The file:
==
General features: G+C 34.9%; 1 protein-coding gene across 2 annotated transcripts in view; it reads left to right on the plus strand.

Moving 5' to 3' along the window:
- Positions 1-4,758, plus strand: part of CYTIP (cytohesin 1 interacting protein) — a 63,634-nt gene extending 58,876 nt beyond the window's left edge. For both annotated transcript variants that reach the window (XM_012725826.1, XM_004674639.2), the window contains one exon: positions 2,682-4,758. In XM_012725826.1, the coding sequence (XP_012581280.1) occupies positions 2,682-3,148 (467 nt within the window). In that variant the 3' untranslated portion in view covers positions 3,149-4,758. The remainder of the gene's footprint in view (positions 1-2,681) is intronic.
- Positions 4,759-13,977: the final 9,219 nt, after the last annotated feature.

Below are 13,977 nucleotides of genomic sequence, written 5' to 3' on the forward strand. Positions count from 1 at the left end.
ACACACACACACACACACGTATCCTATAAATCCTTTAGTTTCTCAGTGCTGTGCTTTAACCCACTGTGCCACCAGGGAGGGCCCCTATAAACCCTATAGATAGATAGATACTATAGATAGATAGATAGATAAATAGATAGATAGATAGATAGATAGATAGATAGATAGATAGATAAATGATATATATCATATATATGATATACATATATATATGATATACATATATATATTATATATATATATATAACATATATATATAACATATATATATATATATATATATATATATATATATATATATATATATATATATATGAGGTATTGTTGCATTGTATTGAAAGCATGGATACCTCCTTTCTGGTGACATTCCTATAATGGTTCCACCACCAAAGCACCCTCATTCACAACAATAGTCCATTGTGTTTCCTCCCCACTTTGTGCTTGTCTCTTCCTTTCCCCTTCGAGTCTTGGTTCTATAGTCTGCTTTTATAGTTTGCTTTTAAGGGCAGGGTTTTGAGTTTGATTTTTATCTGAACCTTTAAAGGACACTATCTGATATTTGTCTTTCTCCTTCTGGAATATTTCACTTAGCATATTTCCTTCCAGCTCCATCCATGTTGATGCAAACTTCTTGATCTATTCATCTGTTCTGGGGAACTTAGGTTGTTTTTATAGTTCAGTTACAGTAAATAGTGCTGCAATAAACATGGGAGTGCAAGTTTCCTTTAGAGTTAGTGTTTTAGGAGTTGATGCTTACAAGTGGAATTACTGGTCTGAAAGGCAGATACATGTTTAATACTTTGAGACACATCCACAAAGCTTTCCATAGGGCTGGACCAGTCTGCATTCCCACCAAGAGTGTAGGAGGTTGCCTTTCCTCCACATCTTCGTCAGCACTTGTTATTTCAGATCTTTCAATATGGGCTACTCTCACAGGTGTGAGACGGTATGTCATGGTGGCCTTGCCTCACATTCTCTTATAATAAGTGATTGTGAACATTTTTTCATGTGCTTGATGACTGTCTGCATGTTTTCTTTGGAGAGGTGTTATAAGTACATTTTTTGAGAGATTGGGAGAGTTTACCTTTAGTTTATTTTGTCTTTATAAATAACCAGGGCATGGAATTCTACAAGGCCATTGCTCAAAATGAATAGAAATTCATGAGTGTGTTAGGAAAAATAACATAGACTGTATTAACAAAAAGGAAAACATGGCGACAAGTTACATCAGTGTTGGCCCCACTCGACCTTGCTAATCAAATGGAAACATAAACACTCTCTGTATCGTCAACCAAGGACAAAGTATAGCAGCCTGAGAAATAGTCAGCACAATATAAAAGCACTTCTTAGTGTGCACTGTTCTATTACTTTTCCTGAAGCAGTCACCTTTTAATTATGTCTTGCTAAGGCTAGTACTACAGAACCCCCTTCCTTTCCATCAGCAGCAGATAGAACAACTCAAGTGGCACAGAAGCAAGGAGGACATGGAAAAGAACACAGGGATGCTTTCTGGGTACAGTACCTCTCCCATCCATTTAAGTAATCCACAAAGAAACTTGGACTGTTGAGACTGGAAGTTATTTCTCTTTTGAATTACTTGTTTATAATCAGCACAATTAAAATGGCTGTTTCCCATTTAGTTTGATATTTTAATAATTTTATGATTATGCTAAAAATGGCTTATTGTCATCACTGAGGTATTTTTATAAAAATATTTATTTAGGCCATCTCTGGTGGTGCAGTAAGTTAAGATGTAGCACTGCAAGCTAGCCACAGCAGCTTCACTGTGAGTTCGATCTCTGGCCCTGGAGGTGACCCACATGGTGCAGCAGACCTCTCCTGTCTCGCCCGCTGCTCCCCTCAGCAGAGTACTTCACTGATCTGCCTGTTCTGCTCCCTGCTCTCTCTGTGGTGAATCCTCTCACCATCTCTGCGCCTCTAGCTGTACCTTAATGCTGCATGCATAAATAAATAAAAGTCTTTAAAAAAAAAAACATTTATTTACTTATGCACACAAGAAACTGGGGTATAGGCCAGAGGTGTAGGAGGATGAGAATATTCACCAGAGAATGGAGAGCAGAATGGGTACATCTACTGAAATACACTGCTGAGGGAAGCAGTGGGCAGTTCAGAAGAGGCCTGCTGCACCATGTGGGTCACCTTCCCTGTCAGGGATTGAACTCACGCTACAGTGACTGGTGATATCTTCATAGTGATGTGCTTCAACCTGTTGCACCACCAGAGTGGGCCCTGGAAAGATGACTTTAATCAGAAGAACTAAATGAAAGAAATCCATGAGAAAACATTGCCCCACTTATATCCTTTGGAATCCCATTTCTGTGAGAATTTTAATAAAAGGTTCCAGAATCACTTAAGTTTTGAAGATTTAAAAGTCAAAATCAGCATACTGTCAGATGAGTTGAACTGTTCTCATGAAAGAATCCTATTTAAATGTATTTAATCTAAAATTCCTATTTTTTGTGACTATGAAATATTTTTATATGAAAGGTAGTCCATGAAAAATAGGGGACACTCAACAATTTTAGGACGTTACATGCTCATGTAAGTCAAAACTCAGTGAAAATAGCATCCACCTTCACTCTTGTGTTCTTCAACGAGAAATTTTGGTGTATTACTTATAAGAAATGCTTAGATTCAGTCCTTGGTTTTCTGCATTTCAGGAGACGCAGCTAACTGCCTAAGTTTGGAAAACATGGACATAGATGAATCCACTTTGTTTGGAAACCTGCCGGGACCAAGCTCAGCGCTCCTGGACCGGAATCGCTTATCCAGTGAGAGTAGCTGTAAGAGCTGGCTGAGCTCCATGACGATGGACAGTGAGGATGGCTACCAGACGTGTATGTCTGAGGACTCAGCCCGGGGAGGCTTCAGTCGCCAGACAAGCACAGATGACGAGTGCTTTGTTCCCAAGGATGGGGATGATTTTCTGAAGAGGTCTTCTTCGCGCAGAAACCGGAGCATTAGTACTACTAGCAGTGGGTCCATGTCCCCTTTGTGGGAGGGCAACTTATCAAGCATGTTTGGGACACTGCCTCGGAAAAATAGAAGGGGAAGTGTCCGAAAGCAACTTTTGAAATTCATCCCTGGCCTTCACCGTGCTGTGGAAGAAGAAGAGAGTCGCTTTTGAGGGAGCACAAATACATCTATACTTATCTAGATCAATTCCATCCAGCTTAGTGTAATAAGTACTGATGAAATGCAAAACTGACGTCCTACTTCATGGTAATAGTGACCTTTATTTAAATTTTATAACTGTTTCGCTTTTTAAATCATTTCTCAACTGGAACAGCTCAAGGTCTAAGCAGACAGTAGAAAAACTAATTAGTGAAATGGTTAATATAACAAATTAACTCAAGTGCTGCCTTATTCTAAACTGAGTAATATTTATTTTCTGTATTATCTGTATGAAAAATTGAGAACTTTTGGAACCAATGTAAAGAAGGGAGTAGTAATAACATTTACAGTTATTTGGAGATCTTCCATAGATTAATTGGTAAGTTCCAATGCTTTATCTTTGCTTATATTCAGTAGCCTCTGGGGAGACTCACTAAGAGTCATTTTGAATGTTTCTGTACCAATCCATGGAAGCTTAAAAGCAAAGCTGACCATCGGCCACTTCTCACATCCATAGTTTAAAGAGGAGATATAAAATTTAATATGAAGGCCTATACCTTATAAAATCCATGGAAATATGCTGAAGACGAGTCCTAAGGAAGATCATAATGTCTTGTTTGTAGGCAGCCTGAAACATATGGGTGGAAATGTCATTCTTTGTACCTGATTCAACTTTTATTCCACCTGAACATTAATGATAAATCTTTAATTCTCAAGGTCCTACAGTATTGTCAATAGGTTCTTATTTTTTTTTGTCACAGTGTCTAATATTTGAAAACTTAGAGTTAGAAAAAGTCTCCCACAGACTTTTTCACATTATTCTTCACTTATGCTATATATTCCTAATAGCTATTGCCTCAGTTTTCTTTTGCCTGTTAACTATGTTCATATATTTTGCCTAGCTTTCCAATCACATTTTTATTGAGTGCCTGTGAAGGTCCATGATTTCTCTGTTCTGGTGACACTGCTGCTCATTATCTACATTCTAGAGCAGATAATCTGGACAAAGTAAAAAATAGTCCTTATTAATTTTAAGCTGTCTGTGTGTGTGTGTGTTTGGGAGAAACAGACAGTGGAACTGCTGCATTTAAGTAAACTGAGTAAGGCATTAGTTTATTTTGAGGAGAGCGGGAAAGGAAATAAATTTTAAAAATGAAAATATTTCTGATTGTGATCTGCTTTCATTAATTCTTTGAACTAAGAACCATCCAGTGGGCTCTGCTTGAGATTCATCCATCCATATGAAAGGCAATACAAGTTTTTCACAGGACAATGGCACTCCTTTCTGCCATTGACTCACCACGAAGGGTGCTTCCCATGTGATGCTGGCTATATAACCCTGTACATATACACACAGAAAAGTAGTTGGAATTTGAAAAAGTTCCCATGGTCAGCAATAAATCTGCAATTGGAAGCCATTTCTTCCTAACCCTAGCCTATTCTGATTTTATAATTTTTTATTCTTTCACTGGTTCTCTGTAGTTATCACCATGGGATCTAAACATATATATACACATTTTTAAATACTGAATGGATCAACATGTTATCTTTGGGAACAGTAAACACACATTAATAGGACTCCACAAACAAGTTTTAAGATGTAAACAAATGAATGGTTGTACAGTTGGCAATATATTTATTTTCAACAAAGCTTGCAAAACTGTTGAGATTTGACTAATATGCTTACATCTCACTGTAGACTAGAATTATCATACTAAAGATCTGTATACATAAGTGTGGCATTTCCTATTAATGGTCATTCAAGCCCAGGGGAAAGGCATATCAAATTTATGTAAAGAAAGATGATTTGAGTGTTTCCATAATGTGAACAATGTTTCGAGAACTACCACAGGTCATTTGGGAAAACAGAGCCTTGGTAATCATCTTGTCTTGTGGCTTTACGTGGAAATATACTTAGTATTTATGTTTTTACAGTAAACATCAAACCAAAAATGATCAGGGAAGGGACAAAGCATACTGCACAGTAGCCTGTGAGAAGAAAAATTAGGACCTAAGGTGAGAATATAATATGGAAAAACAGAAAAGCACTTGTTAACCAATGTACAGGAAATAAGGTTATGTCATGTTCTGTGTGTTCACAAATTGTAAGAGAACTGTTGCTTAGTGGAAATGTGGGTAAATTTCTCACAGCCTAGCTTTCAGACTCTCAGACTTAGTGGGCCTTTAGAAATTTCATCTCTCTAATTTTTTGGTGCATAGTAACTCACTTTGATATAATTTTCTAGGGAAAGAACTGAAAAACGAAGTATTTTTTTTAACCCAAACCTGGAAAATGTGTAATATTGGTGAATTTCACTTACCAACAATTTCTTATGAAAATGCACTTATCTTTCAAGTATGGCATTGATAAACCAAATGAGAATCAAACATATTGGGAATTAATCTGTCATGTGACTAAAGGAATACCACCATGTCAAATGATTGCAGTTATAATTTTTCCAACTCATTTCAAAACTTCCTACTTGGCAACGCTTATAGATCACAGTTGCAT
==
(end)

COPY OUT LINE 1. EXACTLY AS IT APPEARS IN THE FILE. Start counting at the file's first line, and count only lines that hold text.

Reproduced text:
General features: G+C 34.9%; 1 protein-coding gene across 2 annotated transcripts in view; it reads left to right on the plus strand.